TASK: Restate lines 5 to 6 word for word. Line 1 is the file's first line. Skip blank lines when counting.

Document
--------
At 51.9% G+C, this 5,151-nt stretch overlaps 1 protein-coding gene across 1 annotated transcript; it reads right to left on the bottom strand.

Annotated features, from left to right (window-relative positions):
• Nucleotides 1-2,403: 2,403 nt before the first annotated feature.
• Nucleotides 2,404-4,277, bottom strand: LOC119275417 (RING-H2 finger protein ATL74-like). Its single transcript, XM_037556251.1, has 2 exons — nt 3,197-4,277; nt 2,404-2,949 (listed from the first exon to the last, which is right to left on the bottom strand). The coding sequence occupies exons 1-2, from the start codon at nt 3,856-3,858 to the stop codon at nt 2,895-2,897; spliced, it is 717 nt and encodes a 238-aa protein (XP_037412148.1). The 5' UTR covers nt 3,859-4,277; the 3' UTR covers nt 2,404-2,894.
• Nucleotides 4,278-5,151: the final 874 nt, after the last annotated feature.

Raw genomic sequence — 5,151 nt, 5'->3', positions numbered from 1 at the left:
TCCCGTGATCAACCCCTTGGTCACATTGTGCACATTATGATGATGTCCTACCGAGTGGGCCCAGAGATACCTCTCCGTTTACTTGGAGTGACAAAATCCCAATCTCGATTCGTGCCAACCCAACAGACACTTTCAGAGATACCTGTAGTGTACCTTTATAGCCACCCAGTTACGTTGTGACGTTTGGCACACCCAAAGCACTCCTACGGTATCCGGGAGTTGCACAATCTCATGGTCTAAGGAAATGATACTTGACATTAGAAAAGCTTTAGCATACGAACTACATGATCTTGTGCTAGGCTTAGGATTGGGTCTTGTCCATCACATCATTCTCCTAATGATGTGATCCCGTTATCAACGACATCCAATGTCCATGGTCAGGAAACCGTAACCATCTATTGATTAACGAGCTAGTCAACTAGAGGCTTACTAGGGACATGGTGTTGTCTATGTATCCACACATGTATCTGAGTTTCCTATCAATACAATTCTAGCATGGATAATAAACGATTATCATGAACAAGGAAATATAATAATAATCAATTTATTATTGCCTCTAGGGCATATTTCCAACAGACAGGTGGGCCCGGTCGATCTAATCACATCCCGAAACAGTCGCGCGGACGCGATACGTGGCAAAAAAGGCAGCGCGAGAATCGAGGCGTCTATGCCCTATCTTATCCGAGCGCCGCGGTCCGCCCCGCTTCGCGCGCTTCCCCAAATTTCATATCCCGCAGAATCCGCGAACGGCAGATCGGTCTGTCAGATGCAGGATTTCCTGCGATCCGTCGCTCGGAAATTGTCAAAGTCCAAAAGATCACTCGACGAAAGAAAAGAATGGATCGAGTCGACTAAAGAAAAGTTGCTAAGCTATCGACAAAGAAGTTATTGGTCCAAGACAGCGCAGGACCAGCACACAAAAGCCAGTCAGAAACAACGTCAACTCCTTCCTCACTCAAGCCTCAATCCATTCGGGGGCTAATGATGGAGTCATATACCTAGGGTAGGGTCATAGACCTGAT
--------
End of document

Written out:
• Nucleotides 4,278-5,151: the final 874 nt, after the last annotated feature.

Raw genomic sequence — 5,151 nt, 5'->3', positions numbered from 1 at the left: